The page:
Your Smartphone Isn’t Safe From The NSA. Surprised?
Documents retrieved from the Edward Snowden archive reveal that in addition to all the other spy tricks it can do, the agency can collect data from most smartphones, including the famously "surveillance-proof" Blackberry.
Internal National Security Agency (NSA) documents taken by Edward Snowden and shown to Der Spiegel reveal that the agency has figured out how to hack into most smartphones, including iPhones, most Android-based phones, and even the famously difficult-to-hack BlackBerry. Noting the speed at which the devices were permeating society, the NSA set teams of experts to studying the different operating systems — unbeknownst to the companies themselves, according to the documents — and looking for weaknesses. In the case of iOS, the agency created small programs that can collect data on individual system features, including voicemail, photos, and popular apps like Facebook and Google Earth.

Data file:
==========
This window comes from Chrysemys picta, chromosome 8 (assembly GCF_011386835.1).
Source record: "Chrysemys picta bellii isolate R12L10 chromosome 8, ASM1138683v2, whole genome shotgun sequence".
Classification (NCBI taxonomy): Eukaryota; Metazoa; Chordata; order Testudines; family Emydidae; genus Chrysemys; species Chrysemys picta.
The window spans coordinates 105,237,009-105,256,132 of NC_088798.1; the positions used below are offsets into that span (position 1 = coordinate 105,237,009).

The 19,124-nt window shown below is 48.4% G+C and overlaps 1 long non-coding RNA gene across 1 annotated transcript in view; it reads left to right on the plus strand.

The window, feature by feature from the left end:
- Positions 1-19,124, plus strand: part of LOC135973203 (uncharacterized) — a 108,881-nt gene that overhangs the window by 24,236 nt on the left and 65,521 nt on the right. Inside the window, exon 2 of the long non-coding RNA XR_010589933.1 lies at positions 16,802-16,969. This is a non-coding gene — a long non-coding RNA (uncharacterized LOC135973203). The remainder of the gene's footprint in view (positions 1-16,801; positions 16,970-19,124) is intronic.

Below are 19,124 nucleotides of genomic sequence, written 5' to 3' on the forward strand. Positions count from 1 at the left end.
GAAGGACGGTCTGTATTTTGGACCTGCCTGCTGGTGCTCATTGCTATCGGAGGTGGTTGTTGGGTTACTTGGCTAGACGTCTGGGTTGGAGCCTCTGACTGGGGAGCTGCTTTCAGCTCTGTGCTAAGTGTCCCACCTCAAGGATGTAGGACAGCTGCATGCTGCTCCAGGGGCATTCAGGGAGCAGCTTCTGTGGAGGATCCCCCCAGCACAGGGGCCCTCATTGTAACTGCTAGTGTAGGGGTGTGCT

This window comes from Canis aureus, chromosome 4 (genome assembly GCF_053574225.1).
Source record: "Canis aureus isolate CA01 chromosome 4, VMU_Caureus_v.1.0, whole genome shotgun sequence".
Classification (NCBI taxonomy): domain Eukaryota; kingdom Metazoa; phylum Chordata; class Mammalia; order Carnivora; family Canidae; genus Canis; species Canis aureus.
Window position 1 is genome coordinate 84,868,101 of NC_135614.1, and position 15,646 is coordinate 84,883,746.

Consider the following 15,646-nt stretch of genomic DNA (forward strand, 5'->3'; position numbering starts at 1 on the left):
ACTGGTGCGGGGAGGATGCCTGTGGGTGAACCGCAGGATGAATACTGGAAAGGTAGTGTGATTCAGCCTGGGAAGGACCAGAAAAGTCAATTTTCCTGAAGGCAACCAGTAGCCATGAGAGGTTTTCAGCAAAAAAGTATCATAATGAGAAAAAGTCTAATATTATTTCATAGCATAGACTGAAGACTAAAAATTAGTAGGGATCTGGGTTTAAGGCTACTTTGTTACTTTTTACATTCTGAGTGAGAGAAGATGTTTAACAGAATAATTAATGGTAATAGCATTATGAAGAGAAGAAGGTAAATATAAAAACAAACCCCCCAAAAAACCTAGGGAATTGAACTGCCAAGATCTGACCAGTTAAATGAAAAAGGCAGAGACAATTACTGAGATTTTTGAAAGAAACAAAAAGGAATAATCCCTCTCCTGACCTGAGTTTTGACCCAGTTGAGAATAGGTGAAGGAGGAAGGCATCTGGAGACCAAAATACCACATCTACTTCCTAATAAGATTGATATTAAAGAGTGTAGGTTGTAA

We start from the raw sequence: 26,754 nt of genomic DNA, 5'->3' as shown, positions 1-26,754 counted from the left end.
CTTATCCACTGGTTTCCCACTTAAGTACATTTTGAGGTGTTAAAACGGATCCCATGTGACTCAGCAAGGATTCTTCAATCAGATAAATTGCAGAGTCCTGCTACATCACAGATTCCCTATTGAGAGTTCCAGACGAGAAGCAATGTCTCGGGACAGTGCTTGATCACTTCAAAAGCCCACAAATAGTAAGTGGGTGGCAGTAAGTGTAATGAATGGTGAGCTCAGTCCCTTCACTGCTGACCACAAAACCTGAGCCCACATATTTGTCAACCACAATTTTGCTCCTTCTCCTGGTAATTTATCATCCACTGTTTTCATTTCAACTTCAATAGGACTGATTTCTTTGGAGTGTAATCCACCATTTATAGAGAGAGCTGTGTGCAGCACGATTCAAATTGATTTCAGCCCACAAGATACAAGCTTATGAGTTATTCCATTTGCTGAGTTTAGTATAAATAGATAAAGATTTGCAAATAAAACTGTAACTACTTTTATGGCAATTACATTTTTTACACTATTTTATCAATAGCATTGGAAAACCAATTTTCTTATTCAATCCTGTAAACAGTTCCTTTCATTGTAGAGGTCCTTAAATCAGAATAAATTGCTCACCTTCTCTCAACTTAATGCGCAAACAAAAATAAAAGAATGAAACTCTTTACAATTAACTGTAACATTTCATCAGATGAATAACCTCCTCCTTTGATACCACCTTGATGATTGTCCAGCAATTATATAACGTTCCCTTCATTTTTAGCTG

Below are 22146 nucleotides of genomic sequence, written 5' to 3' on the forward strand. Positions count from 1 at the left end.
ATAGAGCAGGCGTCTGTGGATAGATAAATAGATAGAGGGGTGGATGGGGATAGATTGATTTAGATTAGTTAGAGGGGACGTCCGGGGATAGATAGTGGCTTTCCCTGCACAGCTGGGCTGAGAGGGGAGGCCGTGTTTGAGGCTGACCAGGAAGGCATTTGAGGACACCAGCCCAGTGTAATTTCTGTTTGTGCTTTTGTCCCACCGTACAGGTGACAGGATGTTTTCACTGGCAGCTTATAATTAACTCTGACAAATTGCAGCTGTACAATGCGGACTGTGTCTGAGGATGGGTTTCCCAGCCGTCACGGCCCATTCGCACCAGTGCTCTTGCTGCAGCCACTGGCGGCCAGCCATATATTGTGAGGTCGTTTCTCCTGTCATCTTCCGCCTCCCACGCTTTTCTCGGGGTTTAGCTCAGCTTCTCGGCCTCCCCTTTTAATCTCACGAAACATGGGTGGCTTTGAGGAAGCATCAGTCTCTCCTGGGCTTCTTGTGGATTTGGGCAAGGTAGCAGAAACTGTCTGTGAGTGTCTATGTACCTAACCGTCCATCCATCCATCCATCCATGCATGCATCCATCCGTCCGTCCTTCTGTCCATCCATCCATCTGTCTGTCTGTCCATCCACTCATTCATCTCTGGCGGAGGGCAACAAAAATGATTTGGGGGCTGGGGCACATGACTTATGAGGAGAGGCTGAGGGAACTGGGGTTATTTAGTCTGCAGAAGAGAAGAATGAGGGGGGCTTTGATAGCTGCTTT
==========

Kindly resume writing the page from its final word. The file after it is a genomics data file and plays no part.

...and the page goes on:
What’s the Big Idea?
The documents seen at Der Spiegel didn’t indicate whether any large-scale spying on smartphone owners was taking place. However, given the relative ease with which the NSA can access data commonly found on such devices — “social contacts, details about the user’s behavior and location, interests (through search terms, for example), photos and sometimes credit card numbers and passwords” — and the overall carelessness of users towards security, it’s perhaps not surprising that one NSA presentation included slides stating, “Who knew in 1984 that [Apple founder Steve Jobs] would be Big Brother…and the zombies would be paying customers?”